Understanding the Times was written to help us figure out the answers to the big questions of life, questions such as, Where do we come from?, What happens when we die?, and How should we treat others? Understanding the Times is premised upon the idea that the world has an underlying order, that there are even “patterns that extend to life’s big questions,” and that it is “possible to figure out which patterns are good or bad, true or false, just or unjust” (p. 3).
Understanding the Times by David Noebel was first published in 1991. The book became the basis of an entire worldview curriculum, developed by Jeff Myers and published by Summit Ministries. That project spawned similar programs for younger students and inspired other authors and publishers to create other worldview education resources. Summit Ministries also offers on site worldview courses in Manitou Springs, Colorado. The impact of the book and programs has been immense.
Jeff Myers took over the reins at Summit Ministries upon David Noebel’s retirement, and since Understanding the Times had been around for 25 years and revised a few times, it was time for a major update. So much has changed in that time period that the book was needed a significant rewrite. In addition, the original book had purposely repeated material on the various worldviews within each section, but that arrangement turned out to be a bit cumbersome. So the new book is both updated and rearranged. While I liked and used the original book, the new version is much better. Students, teachers, and parents will all appreciate the fact that the new book is only 510 pages while the previous one was 896 pages, and the new book weighs about one pound less!
The patterns are presented within the context of the six worldviews that encompass most belief systems: Christianity, Islam, Secularism, Marxism, New Spirituality, and Postmodernism. Those worldviews themselves are then examined from the perspective of ten key academic disciplines since this is where we see worldviews in action. Those academic disciplines are theology, philosophy, ethics, biology, psychology, sociology, law, politics, economics, and history. A very helpful chart at the front of the book shows at-a-glance summaries of the six worldviews and how they are reflected in each of the ten academic disciplines.
The book opens with an introductory chapter, “The Battle of Ideas,” showing how patterns of thought and action emanate from the various worldviews and why this matters so much. Myers also explains here that the book is written from the bias of a Christian worldview since he and David Noebel both believe that the Christian worldview has the most accurate answers to the important life questions. Myers writes,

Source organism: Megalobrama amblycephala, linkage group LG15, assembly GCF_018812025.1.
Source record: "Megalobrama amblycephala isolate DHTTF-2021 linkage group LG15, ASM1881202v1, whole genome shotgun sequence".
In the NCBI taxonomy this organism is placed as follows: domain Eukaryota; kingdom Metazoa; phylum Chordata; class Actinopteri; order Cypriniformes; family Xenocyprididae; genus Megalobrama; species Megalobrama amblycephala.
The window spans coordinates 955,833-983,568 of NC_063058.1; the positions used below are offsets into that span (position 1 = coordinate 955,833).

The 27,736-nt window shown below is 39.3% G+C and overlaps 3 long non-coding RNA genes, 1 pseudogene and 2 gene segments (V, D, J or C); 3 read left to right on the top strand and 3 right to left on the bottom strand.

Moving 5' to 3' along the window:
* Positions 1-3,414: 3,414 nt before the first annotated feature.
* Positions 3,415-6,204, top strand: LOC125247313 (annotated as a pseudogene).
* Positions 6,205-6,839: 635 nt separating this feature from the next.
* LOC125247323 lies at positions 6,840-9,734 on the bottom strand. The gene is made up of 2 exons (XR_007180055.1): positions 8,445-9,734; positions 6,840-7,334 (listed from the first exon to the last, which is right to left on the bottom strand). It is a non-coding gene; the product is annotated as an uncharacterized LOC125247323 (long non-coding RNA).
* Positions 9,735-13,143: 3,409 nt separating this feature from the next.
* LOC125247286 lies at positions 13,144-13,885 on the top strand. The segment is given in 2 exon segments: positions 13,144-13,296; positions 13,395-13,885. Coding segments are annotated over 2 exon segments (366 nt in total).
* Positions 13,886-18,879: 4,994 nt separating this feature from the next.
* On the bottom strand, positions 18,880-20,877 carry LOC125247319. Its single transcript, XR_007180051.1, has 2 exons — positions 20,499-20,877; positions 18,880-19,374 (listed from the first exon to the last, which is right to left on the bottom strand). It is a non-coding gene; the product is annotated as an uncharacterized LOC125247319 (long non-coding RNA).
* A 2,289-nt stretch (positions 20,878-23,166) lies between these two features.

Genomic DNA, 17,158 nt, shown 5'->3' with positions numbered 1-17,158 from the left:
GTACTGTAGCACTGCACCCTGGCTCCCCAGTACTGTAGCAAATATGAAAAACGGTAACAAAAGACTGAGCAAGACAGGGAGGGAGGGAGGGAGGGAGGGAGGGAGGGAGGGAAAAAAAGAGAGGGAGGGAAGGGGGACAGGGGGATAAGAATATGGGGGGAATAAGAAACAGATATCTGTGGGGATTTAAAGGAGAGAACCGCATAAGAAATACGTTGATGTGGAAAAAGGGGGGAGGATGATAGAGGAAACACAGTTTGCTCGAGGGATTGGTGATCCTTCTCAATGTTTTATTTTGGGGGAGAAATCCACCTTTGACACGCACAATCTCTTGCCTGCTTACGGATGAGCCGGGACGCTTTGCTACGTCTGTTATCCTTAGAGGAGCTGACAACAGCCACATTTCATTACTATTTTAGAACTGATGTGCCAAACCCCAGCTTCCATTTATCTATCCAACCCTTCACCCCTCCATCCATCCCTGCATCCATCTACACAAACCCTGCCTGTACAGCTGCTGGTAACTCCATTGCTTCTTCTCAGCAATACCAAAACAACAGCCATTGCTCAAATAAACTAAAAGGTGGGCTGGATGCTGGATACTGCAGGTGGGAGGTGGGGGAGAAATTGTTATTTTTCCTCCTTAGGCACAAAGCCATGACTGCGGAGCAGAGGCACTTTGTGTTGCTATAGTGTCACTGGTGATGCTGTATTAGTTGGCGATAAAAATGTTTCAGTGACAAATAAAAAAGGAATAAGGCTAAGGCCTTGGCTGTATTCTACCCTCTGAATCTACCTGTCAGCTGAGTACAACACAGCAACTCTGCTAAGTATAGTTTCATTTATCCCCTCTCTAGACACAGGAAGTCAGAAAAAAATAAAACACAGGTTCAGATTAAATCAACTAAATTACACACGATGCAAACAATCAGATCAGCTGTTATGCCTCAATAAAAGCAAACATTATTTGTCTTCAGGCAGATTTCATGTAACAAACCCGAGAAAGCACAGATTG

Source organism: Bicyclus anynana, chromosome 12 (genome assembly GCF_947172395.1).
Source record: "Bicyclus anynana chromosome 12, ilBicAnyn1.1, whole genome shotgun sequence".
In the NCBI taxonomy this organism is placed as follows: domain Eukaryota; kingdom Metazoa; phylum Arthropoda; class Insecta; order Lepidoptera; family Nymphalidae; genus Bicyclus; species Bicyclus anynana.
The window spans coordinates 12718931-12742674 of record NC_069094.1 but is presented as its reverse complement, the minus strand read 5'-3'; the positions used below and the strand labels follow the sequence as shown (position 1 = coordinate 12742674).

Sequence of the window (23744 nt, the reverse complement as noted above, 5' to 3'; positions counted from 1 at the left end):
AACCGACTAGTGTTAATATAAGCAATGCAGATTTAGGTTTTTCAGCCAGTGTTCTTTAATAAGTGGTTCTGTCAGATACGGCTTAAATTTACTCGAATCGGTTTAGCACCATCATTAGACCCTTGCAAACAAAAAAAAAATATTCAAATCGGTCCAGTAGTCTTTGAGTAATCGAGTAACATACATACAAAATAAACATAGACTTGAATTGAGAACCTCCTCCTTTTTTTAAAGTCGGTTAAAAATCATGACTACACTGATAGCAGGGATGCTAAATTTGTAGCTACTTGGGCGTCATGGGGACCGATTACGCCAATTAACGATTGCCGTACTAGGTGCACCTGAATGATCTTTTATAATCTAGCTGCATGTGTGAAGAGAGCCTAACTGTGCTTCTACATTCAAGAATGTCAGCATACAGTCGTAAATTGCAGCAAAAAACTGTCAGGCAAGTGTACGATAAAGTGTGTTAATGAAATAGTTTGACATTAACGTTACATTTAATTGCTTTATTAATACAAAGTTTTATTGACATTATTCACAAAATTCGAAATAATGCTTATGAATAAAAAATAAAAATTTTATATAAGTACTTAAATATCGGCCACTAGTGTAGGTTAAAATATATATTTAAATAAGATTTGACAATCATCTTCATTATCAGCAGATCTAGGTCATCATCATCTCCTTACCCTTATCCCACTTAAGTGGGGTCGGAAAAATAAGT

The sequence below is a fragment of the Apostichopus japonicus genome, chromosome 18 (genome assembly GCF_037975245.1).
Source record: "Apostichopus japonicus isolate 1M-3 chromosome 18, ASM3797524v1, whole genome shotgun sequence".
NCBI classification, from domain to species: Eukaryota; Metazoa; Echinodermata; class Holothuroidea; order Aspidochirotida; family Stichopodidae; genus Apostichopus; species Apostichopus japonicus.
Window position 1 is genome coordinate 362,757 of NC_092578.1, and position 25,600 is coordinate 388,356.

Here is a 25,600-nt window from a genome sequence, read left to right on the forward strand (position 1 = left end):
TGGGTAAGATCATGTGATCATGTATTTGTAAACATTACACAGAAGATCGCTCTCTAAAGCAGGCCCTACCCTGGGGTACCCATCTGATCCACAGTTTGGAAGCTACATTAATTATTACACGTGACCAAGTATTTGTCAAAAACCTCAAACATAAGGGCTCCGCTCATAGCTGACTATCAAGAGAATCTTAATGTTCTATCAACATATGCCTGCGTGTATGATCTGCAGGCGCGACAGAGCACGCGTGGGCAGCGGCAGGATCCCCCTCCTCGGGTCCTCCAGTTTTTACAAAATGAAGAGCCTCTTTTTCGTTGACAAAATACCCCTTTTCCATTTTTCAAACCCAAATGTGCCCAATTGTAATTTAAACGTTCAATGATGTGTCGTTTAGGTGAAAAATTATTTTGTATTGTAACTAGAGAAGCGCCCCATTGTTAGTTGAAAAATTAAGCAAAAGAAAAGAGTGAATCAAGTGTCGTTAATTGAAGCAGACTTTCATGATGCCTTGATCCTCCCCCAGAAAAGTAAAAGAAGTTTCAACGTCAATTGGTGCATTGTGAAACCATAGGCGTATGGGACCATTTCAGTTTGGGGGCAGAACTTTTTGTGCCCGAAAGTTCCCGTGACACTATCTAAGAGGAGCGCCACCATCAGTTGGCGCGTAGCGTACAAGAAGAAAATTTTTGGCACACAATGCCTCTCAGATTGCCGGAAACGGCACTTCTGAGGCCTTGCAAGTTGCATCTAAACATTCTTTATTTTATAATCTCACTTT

In a systematic analysis of how each worldview approaches the ten disciplines above, Christianity claims that an acknowledgement of God’s nature and character, and the life and work of Christ, will reveal capital “T” Truth (as opposed to isolated cultural or personal “truths”). As we will see, a robust Christian perspective of each of the disciplines is clear and compelling (p. 18).
The next six chapters are each devoted to one of the six worldviews. For each worldview, the book explains its origin and development as well as its major teachings and/or characteristics. It also explains how each worldview “answers” the big questions of life, the questions in the first paragraph as well as questions such as, Is there a God?, How do we know anything about God?, What is man?, and How should we live?
Developing these ideas even further is the job of the next ten chapters. Each of these chapters focuses upon one of the academic disciplines, looking more closely at how each of the six worldviews plays out in both the world of ideas and in reality.
Noebel and Myers do an excellent job of drawing upon the writings and work of those who advocate other worldviews to express their own thoughts, often with quoted material. (The book has extensive endnotes at the end of each chapter.) Understanding the Times occasionally will challenge its readers with heady philosophical ideas—it isn’t light reading. The glossary and the index at the end of the book are likely to prove very helpful to most readers.
This was true of the original book as well. To make the content of the book more accessible for high school students, Summit Ministries created a video-based program that used the book as a part of the course rather than the mainstay. Because the book was revised so drastically, the entire video-based course is also being revised. I will review it as soon as it becomes available. Given Summit Ministries’ wealth of experience in both teaching worldview and creating course material, I expect that the new course will be outstanding.